The first five parts of our “Grading the ‘Boys” Series saw us analyze the success of the Cowboys’ offensive linemen, running backs, cornerbacks, and safeties in 2009. Today we will delve into the wide receivers.
The 2009 season saw the simultaneous emergence of one star—Miles Austin—and the decline of another—Roy Williams. Williams’ fall has been so dramatic that we seldom hear of a fan who even wants him on the team. However, we think he has a chance to turn it around in 2010.
Our 2009 wide receiver rankings are based less on totals and more on efficiency. A team’s No. 1 wide receiver will get more opportunities than the No. 2, who will get more than the No. 3, and so on. Thus, reception and yardage totals (although very important to a team) are less indicative of a player’s efficiency than yards per attempt or reception percentage.
- Chart Key: TA=Thrown at, Yds/Att=Yards per attempt, TD and Drop %=Percentage of attempts which resulted in a touchdown or drop, respectively, YAC/Rec=Yards after catch per reception
- The best stats are circled in blue and the worst in red.
- We are not grading Sam Hurd and Kevin Ogletree due to a very limited sample size (21 combined targets). Their numbers are not circled in either blue or red.
- The final grade is weighted 4:1 in terms of receiving versus run blocking.
There’s no way to get around it: Roy Williams was atrocious in 2009. He will be the first to admit it (and has). He dropped 10 balls on the season—more than one per 10 thrown to him. This stat, along with his YAC/Rec, yards per attempt, and yards per reception were all the worst on the team.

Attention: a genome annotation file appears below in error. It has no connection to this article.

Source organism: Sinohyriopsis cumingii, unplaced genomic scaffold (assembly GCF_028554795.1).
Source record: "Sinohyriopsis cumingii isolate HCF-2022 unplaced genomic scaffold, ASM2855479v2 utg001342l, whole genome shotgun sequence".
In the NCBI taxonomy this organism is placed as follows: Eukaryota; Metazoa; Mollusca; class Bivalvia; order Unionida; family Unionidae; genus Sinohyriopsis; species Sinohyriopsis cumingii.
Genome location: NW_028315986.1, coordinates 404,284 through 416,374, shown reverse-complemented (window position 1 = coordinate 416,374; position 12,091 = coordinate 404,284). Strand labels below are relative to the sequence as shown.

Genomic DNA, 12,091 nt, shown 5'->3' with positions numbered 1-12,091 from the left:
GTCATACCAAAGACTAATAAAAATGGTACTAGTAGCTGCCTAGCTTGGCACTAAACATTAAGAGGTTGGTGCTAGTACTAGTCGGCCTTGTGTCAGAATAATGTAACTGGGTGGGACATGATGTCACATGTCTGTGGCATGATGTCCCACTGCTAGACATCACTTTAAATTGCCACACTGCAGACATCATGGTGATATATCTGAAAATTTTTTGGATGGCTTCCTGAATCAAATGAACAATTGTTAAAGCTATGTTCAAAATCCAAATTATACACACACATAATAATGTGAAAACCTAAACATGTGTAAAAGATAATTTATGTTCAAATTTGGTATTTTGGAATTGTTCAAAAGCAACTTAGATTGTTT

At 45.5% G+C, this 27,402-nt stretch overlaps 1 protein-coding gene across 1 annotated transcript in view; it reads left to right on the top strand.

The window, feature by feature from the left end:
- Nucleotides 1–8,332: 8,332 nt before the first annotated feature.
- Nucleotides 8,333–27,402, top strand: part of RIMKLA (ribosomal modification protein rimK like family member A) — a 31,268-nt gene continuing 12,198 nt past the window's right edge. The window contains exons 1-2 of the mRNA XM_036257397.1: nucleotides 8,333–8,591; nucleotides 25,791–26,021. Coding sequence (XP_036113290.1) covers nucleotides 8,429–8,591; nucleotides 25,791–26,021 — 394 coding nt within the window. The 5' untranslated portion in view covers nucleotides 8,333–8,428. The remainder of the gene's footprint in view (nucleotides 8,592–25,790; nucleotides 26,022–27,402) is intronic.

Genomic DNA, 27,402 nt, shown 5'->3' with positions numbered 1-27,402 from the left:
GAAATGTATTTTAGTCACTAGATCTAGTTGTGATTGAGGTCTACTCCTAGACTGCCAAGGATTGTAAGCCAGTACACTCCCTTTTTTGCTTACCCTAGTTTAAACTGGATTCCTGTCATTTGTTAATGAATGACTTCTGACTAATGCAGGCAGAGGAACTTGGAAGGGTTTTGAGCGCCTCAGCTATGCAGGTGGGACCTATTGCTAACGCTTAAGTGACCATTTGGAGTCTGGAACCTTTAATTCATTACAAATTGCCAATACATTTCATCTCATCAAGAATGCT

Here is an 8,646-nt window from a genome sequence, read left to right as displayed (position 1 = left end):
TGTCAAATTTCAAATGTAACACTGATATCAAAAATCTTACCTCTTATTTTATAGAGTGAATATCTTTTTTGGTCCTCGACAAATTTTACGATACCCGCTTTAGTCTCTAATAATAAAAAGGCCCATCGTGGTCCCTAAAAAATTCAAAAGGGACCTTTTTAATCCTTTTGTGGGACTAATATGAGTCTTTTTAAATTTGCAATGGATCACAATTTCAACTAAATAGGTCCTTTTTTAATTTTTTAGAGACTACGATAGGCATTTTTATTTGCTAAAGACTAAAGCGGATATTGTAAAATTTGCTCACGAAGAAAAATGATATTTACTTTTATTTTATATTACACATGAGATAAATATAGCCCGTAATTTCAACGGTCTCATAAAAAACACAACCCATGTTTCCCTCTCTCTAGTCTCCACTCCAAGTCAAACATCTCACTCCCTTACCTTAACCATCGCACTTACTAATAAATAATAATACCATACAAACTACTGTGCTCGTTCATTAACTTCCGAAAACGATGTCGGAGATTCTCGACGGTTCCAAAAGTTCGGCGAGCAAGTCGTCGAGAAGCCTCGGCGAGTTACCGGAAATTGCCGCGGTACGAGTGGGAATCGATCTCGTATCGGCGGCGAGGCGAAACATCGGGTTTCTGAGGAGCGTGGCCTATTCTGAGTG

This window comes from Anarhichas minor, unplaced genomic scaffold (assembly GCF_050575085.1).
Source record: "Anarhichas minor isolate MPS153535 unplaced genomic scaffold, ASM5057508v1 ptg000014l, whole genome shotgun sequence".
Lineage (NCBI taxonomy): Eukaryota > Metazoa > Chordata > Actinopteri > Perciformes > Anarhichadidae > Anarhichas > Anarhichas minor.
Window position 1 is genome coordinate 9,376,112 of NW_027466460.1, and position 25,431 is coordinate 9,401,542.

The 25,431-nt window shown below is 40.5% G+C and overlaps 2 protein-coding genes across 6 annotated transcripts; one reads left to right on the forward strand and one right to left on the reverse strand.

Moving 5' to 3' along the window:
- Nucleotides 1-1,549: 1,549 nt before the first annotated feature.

Williams worst statistic, however, was the putrid 46.2 percent of passes his way that resulted in a completion. Even for an outside receiver, this is unacceptable.
So why not an "F" grade? Well, Williams did score seven touchdowns, which isn’t too bad for just 43 receptions.
Altogether, Williams’ struggles are due more to a lack of confidence than a lack of talent. We will see if he can find the necessary chemistry with Tony Romo in 2010. If not, it will be his last year in Dallas.
Run Blocking: B
Williams has always been an adequate blocker. He doesn’t possess the ferocity of Hines Ward, but he does do a good job of positioning his body between the ball-carrier and the defender.
Austin led Dallas in just about every important receiving category. His 10.4 yards per attempt, 8.7 touchdown percentage, 2.2 drop percentage, and 7.2 yards after catch/reception are all outstanding.
There is really no apparent weakness in Austin’s game, outside of perhaps a lack of experience. He needs to prove he can sustain his ‘09 production over the course of an entire season, but we have no doubts that he will do just that.
Run Blocking: B
Austin is like Williams—not a top tier, “knock your socks off” blocker, but very willing and able. Austin’s attitude is such that we should be able to count on him to give great effort in the run game, regardless of his star status.
For the rest of our wide receiver grades, visit DallasCowboysTimes.com .